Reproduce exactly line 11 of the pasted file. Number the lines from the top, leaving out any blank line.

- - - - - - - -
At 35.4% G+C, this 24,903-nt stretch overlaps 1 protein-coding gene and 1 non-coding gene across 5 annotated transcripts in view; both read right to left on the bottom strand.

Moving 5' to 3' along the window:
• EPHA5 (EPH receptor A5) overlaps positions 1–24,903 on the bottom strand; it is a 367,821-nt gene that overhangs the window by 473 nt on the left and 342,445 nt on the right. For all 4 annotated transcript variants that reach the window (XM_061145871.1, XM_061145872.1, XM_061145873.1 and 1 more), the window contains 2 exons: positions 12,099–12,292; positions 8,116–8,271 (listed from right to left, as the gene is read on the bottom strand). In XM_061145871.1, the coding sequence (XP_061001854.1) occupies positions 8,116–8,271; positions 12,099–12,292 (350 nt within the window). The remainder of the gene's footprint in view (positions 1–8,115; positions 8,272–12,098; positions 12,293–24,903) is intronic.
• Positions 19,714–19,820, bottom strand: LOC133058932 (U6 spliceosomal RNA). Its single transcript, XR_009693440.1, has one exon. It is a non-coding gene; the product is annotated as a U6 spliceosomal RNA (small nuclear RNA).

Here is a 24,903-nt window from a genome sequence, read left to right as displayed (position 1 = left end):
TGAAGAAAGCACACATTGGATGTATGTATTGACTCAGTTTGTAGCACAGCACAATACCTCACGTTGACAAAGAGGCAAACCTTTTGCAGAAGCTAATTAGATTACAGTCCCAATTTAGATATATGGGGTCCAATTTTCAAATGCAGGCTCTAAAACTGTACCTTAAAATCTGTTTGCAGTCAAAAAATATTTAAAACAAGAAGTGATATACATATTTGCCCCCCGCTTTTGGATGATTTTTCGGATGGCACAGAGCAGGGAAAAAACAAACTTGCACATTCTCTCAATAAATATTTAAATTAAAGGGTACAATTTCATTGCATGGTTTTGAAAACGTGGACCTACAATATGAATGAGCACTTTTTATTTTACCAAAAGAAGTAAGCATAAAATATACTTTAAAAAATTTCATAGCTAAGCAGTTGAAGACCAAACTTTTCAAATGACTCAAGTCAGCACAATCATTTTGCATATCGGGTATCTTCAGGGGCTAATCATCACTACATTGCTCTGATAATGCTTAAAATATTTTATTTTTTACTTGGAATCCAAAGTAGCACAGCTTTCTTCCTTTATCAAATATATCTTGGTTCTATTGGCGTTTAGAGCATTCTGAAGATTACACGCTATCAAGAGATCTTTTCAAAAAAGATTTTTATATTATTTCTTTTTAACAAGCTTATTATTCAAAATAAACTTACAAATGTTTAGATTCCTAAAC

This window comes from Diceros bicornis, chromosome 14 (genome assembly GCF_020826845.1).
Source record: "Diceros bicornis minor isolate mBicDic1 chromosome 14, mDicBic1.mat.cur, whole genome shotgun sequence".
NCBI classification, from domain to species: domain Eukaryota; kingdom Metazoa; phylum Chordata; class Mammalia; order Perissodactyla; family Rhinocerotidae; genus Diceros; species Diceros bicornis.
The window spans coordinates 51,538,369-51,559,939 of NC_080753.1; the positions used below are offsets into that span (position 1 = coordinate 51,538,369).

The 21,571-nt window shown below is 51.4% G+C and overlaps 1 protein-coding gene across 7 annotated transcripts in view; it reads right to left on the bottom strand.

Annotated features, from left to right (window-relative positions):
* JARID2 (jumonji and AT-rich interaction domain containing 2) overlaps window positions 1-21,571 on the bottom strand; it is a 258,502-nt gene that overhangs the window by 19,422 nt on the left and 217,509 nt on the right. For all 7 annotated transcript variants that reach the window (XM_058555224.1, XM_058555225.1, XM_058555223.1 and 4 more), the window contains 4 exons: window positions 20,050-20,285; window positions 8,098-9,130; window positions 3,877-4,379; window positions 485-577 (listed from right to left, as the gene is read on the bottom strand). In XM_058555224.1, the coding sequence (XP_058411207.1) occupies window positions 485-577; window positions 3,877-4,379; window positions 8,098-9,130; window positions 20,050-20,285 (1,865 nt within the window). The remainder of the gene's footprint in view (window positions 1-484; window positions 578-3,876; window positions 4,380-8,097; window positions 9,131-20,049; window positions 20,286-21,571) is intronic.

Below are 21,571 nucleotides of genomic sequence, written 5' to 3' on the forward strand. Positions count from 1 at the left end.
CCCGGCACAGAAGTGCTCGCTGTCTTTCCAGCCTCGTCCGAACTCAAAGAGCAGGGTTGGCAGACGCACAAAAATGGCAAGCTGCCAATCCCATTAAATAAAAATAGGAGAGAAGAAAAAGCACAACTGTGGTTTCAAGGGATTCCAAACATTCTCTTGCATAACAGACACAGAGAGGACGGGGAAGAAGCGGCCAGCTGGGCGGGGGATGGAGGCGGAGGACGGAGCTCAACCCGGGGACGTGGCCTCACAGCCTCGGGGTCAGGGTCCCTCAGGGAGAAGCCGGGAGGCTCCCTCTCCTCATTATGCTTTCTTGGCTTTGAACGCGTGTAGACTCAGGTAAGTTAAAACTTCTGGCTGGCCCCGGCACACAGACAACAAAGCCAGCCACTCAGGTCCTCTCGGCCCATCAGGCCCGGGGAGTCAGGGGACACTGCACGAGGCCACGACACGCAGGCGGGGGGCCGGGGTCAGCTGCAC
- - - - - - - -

The 21,571-nt window shown below is 51.4% G+C and overlaps 1 protein-coding gene across 7 annotated transcripts in view; it reads right to left on the bottom strand.